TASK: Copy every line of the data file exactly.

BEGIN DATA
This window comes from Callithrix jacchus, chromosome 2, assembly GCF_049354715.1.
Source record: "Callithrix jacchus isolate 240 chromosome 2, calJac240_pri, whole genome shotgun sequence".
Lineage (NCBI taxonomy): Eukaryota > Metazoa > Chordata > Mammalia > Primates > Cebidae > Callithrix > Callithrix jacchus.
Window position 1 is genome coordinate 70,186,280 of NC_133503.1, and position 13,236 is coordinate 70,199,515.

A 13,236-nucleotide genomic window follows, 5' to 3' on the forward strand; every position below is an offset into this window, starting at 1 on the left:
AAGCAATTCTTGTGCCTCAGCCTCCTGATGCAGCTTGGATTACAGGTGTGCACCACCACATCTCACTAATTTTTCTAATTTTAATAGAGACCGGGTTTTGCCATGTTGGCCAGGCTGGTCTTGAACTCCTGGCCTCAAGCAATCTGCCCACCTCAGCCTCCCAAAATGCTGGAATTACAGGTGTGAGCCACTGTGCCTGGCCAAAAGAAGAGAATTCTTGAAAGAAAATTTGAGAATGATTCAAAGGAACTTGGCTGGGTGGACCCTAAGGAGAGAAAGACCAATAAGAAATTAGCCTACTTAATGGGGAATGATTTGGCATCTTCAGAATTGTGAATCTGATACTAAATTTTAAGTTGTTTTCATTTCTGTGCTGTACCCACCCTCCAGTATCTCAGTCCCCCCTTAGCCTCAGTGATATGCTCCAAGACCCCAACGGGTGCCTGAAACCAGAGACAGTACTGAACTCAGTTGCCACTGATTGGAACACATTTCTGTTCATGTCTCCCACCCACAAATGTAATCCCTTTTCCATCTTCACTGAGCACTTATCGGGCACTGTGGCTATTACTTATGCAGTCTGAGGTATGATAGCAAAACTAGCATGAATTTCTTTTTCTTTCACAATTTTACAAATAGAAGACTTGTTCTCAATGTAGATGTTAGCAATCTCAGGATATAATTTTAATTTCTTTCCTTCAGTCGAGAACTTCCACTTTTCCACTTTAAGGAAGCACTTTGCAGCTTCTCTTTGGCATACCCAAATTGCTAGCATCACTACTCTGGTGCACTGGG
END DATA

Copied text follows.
This window comes from Callithrix jacchus, chromosome 2, assembly GCF_049354715.1.
Source record: "Callithrix jacchus isolate 240 chromosome 2, calJac240_pri, whole genome shotgun sequence".
Lineage (NCBI taxonomy): Eukaryota > Metazoa > Chordata > Mammalia > Primates > Cebidae > Callithrix > Callithrix jacchus.
Window position 1 is genome coordinate 70,186,280 of NC_133503.1, and position 13,236 is coordinate 70,199,515.

A 13,236-nucleotide genomic window follows, 5' to 3' on the forward strand; every position below is an offset into this window, starting at 1 on the left:
AAGCAATTCTTGTGCCTCAGCCTCCTGATGCAGCTTGGATTACAGGTGTGCACCACCACATCTCACTAATTTTTCTAATTTTAATAGAGACCGGGTTTTGCCATGTTGGCCAGGCTGGTCTTGAACTCCTGGCCTCAAGCAATCTGCCCACCTCAGCCTCCCAAAATGCTGGAATTACAGGTGTGAGCCACTGTGCCTGGCCAAAAGAAGAGAATTCTTGAAAGAAAATTTGAGAATGATTCAAAGGAACTTGGCTGGGTGGACCCTAAGGAGAGAAAGACCAATAAGAAATTAGCCTACTTAATGGGGAATGATTTGGCATCTTCAGAATTGTGAATCTGATACTAAATTTTAAGTTGTTTTCATTTCTGTGCTGTACCCACCCTCCAGTATCTCAGTCCCCCCTTAGCCTCAGTGATATGCTCCAAGACCCCAACGGGTGCCTGAAACCAGAGACAGTACTGAACTCAGTTGCCACTGATTGGAACACATTTCTGTTCATGTCTCCCACCCACAAATGTAATCCCTTTTCCATCTTCACTGAGCACTTATCGGGCACTGTGGCTATTACTTATGCAGTCTGAGGTATGATAGCAAAACTAGCATGAATTTCTTTTTCTTTCACAATTTTACAAATAGAAGACTTGTTCTCAATGTAGATGTTAGCAATCTCAGGATATAATTTTAATTTCTTTCCTTCAGTCGAGAACTTCCACTTTTCCACTTTAAGGAAGCACTTTGCAGCTTCTCTTTGGCATACCCAAATTGCTAGCATCACTACTCTGGTGCACTGGG